We are drifting way off the original topic here (sorry) , but here is before and after from Saturday. Not a competition winner, but gives a good idea of what it is all about. I ran out of time to finish it tidily. The idea is to make the hedge stock proof by cutting the stems (pleaching) and laying down to fill the bottom of the hedge. Stakes and binders are put in to stabilise the hedge until it grows back up from the bottom, which it does surprisingly quickly. The idea of pleaching is to cut the stem almost through enough so that it can be bent over but allowing enough cambium to keep it alive. It takes skill to be able to do that quickly without going all the way through... There are many different regional styles, this is Midland. The competition was held on the main road between Burford and Stow on the Wold, just past The Merrymouth Inn if anyone wants to take a look. It is a great rural skill to learn and keep alive. Given the heavy rain on Saturday, I would have rather have been in the workshop though!

BeforeAfter

Phil H120/11/2017 20:44:42
311 forum posts
31 photos

Can't comment on hedges but gardening is very dangerous. I cut a buddleia bush down last years and had to go on quite powerful steroids because I had been poisoned - apparently. Nasty stuff - like a chemical weapon

Phil H

Neil Wyatt20/11/2017 21:02:00
avatar
Moderator
18133 forum posts
713 photos
77 articles
Posted by Peter Krogh on 20/11/2017 20:17:47:

Thanks Gordon! I always knew you Brits were a bit batty about horticulture but just how many ways are there to tame a hedge are there?? More than a dozen it seems....

Lost arts....


Pete

You miss out on an awful lot of wildlife by not having hedgerows.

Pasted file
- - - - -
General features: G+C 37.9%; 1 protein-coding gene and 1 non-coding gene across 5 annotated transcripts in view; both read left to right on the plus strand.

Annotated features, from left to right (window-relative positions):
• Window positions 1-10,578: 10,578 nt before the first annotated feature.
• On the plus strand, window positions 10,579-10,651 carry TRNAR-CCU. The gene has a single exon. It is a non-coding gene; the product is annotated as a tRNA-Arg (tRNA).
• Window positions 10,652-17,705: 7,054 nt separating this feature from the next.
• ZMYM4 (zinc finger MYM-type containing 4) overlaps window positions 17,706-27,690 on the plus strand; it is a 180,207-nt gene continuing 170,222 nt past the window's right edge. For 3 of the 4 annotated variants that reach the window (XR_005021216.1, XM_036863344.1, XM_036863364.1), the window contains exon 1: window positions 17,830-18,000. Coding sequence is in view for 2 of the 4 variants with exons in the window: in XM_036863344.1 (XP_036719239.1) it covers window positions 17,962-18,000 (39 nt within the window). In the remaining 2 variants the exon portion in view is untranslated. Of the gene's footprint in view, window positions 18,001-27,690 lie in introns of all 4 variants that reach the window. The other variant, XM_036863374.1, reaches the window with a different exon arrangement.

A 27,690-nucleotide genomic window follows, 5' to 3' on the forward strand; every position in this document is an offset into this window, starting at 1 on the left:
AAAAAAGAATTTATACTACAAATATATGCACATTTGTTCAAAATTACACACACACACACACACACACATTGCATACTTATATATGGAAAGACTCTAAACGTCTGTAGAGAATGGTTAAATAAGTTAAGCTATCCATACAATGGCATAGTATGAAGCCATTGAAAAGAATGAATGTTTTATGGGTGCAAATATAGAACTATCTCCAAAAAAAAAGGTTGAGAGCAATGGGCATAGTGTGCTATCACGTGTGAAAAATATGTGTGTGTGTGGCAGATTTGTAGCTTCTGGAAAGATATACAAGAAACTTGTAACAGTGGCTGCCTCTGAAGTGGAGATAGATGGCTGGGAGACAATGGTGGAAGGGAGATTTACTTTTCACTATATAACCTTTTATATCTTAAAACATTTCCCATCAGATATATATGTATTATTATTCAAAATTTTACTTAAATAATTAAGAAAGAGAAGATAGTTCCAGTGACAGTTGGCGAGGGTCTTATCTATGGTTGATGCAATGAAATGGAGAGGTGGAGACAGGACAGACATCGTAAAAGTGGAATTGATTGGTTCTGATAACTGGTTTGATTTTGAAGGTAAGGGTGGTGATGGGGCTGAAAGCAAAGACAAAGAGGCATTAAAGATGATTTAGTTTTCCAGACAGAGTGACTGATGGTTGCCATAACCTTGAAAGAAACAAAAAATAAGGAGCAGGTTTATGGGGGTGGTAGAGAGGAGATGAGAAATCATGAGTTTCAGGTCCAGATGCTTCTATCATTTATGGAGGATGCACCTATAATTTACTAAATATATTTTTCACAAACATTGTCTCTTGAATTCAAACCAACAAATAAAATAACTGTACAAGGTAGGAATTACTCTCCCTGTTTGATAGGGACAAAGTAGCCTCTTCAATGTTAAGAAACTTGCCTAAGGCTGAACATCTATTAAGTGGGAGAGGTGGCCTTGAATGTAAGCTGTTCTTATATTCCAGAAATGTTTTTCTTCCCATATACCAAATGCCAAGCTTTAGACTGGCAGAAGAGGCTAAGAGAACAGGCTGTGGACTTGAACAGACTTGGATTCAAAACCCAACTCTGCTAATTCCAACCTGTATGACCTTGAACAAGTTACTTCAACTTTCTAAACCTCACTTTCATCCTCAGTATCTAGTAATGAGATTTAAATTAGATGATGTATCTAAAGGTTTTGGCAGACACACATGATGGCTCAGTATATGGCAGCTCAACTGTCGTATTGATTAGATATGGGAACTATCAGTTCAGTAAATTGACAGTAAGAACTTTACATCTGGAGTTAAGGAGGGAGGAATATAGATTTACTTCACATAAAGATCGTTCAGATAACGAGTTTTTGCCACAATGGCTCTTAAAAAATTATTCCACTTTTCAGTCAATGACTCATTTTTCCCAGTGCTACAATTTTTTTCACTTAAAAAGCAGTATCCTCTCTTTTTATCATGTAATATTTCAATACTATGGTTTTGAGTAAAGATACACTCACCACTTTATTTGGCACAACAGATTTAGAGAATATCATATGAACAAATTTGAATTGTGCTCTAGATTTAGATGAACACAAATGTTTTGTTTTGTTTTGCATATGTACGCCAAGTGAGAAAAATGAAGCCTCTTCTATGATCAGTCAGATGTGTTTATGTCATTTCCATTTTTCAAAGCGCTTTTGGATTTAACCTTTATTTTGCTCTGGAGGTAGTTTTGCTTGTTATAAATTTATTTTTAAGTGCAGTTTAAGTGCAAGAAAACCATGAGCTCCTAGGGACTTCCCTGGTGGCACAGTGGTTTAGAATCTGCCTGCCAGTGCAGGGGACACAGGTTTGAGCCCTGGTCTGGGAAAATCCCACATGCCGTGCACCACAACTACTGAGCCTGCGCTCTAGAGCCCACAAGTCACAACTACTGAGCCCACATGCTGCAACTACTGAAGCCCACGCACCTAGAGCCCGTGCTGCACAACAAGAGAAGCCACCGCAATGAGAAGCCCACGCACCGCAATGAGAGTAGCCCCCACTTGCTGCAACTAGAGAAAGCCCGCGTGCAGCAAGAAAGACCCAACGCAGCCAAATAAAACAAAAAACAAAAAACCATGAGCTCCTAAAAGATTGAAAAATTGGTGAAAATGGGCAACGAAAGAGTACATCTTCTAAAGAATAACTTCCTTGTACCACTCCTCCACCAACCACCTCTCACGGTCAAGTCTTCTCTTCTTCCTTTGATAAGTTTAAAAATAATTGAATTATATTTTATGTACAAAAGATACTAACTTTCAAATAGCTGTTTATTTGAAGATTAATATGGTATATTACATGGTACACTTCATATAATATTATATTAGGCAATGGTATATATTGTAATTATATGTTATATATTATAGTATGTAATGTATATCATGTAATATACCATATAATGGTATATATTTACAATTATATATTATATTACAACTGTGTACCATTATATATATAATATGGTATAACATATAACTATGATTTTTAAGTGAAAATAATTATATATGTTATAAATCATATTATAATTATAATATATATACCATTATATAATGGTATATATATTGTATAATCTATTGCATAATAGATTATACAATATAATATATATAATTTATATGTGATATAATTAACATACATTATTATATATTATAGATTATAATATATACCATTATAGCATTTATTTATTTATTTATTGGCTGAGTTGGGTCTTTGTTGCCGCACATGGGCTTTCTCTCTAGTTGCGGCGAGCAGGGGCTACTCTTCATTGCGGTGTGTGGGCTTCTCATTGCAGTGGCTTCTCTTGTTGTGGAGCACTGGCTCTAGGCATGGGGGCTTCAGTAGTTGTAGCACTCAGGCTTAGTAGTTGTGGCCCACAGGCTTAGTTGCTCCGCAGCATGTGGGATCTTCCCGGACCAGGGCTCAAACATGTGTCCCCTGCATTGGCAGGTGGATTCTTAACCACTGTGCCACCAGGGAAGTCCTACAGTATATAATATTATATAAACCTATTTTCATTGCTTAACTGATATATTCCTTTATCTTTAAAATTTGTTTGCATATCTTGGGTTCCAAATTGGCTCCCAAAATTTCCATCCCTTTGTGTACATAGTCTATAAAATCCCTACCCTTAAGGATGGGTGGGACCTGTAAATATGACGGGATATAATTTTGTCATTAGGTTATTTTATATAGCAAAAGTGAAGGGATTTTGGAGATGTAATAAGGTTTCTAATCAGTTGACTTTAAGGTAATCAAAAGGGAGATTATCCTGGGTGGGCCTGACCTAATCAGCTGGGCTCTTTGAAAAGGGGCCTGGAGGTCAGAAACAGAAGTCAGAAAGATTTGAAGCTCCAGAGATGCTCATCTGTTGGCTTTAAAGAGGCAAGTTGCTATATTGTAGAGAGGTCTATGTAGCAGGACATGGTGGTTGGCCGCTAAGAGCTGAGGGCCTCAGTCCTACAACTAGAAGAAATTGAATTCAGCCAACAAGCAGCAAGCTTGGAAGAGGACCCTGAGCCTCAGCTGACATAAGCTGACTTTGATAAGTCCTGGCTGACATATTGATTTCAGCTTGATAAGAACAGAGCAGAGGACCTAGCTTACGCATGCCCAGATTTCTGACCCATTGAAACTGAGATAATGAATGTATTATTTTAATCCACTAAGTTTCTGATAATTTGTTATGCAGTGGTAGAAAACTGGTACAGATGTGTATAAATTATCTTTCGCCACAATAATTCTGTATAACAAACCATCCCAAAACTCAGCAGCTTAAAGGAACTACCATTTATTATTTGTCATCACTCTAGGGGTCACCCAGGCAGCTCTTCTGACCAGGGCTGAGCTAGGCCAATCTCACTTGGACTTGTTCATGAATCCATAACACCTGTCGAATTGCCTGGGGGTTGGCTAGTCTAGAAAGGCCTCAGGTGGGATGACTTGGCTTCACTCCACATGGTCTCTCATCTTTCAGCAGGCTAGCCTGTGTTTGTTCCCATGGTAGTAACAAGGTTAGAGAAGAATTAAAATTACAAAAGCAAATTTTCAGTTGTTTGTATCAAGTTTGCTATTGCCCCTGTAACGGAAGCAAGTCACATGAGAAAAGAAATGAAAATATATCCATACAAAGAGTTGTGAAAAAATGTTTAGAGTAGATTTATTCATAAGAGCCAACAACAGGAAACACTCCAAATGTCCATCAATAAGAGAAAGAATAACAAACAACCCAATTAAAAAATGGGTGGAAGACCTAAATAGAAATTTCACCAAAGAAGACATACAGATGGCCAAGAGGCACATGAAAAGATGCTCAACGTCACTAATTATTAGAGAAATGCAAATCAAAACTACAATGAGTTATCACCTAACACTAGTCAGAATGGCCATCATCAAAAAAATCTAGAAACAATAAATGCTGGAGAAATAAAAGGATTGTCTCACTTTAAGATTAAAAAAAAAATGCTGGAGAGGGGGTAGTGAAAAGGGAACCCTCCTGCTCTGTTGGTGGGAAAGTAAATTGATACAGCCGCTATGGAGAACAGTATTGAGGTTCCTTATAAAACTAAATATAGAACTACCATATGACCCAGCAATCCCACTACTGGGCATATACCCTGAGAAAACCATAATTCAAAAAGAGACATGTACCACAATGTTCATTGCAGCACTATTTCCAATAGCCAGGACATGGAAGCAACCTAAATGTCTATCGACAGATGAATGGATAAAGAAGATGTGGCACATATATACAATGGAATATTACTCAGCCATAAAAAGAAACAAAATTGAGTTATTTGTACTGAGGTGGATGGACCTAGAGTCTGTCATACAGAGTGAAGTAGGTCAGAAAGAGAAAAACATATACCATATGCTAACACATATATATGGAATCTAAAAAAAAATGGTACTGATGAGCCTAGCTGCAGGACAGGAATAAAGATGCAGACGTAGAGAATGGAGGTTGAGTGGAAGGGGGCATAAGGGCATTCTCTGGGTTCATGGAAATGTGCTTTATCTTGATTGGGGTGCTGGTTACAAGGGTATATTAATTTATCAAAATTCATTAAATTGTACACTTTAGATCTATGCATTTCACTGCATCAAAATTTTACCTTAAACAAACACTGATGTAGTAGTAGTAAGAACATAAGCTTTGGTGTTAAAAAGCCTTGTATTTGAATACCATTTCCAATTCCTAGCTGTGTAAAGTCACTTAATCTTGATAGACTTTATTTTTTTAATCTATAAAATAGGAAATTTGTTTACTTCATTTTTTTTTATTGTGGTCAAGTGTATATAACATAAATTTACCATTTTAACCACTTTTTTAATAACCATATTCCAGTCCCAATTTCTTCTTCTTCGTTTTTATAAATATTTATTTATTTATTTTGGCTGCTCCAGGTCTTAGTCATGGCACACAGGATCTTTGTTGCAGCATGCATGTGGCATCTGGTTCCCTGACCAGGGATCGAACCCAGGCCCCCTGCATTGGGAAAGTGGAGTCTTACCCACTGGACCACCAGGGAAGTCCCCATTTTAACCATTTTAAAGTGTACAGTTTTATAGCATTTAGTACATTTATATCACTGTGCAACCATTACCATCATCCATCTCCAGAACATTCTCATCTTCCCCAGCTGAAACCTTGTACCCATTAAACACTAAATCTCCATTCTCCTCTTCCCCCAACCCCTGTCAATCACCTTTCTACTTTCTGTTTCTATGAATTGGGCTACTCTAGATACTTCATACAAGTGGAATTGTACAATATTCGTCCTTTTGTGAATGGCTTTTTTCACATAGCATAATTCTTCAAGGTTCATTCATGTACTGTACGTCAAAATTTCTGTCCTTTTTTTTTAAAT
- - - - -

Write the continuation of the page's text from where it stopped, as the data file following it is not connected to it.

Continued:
In the 70s my mum told me that American tourists complained that when they visited the Uk they couldn't see the landscape because of the hedges along the roads

Peter Krogh20/11/2017 21:31:18
avatar
214 forum posts
20 photos

We don't have hedgerows that I know of. We do have fence lines that grow wild and that's where the critters are!

Thank you all for the enlightenment!

Pete

vintagengineer20/11/2017 22:33:39
avatar
468 forum posts
6 photos

A properly laid hedge is impenetrable to almost any animal!

Peter Krogh20/11/2017 22:39:13
avatar
214 forum posts
20 photos

I'm wishing I'd known about 'laying' years ago. I would have planted something suitable just so I could try it! There's a lot of wire fence I'd like to replace with a layed hedge.

Pete

Eric Arthrell21/11/2017 07:08:12
47 forum posts
19 photos

Many Years ago back in history it was a capital offence to do damage to a land owners hedge ?

I once saw a hedge Kettering way that had been shaped to resemble a full sized steam train mind you that was 40 years ago it might have tender and coaches now.

All Topics | Latest Posts

Please login to post a reply.

Magazine Locator

Want the latest issue of Model Engineer or Model Engineers' Workshop? Use our magazine locator links to find your nearest stockist!

Find Model Engineer & Model Engineers' Workshop

Support Our Partners
emcomachinetools
Warco
Eccentric July 5 2018
EngineDIY
cowells
ChesterUK
Eccentric Engineering
Subscription Offer

Latest "For Sale" Ads
Latest "Wanted" Ads
Get In Touch!

Do you want to contact the Model Engineer and Model Engineers' Workshop team?

You can contact us by phone, mail or email about the magazines including becoming a contributor, submitting reader's letters or making queries about articles. You can also get in touch about this website, advertising or other general issues.

Click THIS LINK for full contact details.

For subscription issues please see THIS LINK.

Digital Back Issues

Social Media online

'Like' us on Facebook
Follow us on Facebook

Follow us on Twitter
 Twitter Logo

Pin us on Pinterest